New study warns climate change could push 30% of species to tipping points
According to a recent study published in the journal Nature Ecology & Evolution, climate change could lead to an abrupt increase in the number of species pushed over tipping points. The research suggests that up to 30% of species could be affected as their geographic ranges reach unforeseen temperatures.
The study analyzed data from over 35,000 animal species, including mammals, amphibians, reptiles, birds, corals, fish, cephalopods, plankton, and seagrasses from around the world, in addition to climate projections up to 2100, reported PTI.
The findings reveal that if the planet warms by 1.5 degrees Celsius, 15% of the studied species will face unfamiliarly hot temperatures across at least 30% of their existing geographic range in just one decade.
However, this percentage doubles to 30% of species if warming reaches 2.5 degrees Celsius. The researchers focused on identifying when areas within a species' range would exceed a threshold of thermal exposure.
This threshold was defined as the first five consecutive years when temperatures consistently surpass the species' most extreme monthly temperature experienced between 1850 and 2014.
The study's lead author, Alex Pigot from University College London (UCL), emphasized that climate change is likely to make large portions of many animals' geographic ranges become unexpectedly hot within a short period.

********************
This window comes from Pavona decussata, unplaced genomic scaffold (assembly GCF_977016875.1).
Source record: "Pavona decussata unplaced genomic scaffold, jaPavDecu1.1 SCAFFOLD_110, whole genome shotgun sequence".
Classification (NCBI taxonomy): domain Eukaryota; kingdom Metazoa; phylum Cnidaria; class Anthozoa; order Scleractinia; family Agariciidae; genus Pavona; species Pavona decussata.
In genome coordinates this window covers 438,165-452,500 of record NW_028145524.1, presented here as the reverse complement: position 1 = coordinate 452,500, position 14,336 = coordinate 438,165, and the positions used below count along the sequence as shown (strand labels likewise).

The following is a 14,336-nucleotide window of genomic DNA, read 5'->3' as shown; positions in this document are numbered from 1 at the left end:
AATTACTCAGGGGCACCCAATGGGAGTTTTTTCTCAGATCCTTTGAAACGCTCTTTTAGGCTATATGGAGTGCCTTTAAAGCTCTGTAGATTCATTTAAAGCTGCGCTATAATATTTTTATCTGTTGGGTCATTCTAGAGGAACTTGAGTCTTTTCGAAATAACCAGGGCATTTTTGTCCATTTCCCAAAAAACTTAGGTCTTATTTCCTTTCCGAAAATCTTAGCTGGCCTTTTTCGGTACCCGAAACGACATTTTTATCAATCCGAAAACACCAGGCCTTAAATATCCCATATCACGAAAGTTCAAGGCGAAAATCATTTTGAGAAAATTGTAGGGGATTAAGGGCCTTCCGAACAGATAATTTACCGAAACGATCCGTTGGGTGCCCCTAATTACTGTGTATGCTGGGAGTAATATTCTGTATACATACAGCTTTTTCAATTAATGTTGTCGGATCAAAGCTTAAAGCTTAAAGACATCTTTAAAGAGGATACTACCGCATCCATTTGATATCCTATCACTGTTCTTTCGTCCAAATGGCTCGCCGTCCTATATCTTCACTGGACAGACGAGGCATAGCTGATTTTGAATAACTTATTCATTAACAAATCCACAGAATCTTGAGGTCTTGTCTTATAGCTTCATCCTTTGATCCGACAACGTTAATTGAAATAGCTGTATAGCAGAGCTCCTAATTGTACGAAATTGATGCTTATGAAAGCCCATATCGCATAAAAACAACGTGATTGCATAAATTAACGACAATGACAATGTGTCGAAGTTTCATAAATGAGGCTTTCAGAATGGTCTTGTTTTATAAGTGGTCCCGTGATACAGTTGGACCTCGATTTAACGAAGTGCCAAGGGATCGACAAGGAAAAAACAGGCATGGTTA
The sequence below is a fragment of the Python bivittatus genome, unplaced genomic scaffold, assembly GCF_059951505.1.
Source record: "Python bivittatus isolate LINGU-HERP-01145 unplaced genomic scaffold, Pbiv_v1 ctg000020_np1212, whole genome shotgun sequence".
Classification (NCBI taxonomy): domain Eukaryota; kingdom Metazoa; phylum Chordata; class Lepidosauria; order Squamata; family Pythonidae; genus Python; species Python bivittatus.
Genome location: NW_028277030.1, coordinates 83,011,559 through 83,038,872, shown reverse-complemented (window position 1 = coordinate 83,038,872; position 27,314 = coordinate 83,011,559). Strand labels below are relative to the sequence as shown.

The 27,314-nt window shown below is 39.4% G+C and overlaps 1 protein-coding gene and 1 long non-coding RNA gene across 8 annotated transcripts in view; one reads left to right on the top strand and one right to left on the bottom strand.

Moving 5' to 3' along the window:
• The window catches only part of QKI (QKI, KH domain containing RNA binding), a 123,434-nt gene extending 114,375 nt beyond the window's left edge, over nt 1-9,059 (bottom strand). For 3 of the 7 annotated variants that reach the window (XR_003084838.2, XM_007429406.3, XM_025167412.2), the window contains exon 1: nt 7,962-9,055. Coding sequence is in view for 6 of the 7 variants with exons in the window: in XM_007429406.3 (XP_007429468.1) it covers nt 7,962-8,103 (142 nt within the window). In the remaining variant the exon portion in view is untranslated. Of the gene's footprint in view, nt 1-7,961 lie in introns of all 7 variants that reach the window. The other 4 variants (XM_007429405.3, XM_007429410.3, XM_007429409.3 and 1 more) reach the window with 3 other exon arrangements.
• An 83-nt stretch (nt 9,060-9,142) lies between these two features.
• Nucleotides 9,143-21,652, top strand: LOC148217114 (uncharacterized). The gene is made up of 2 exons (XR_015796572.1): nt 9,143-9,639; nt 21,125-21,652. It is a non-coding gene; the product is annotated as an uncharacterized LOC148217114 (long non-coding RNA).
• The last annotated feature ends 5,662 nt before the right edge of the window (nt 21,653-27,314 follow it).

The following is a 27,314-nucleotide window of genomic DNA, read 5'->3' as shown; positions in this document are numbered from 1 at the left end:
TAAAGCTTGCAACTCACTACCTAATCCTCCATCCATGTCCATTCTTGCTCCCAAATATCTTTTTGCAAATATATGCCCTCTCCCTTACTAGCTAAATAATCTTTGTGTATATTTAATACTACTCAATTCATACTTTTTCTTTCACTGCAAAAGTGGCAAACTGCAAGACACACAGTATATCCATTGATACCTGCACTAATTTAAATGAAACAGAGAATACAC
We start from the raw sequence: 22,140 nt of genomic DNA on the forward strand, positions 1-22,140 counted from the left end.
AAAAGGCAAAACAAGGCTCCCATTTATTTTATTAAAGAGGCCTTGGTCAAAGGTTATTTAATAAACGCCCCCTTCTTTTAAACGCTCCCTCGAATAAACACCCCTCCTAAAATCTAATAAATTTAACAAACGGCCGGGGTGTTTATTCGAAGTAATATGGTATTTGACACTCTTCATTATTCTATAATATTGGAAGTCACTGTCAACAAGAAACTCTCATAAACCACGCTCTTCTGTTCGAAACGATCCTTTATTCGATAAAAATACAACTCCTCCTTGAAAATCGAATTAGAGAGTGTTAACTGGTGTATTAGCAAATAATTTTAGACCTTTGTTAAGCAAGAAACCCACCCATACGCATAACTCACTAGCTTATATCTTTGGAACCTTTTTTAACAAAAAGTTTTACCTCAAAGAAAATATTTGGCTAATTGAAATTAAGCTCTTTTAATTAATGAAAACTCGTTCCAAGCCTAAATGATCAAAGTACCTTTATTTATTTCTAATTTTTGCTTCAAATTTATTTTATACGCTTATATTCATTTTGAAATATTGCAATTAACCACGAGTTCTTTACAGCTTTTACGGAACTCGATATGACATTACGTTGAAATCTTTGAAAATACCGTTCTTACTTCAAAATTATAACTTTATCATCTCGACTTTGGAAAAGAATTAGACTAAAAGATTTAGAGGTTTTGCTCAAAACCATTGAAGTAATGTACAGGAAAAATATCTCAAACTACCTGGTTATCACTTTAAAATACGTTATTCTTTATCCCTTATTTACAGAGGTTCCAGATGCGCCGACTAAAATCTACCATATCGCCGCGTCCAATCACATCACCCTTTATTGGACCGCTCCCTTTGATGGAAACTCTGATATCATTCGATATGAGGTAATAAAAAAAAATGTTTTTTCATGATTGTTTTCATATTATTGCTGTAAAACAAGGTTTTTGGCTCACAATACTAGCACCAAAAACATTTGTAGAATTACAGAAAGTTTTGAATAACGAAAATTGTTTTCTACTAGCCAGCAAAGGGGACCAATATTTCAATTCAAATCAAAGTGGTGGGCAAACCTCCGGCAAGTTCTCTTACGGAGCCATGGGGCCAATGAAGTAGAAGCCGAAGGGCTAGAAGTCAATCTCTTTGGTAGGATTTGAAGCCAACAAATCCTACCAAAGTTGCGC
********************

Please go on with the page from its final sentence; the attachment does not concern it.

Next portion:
While some species might be able to survive these higher temperatures, many others would need to relocate to cooler regions or undergo evolutionary adaptation, which may not be feasible within the timeframes projected.
The research further warns of an abrupt loss of habitat for numerous species due to future climate change. The study reveals a consistent trend where the thermal exposure threshold will be crossed for a significant portion of a species' range within the same decade.
Once a species starts experiencing unfamiliar conditions, there may be little time before the majority of its habitat becomes inhospitable.
The study's authors underscored the urgent need to reduce carbon emissions as a means of mitigating the detrimental effects of climate change on animals and plants.
They hope that their research will assist in targeting conservation efforts by providing an early warning system to identify when and where specific animals are most at risk.
Christopher Trisos, a co-author of the study from the University of Cape Town, likened the data to a film, illustrating the changes unfolding over time. He emphasized the importance of directing conservation efforts based on this information to prevent a catastrophic extinction crisis.
The study highlights the pressing need to address climate change before it is too late.
Overall, the study's findings emphasize the urgent importance of addressing climate change to protect the world's biodiversity and ecosystems.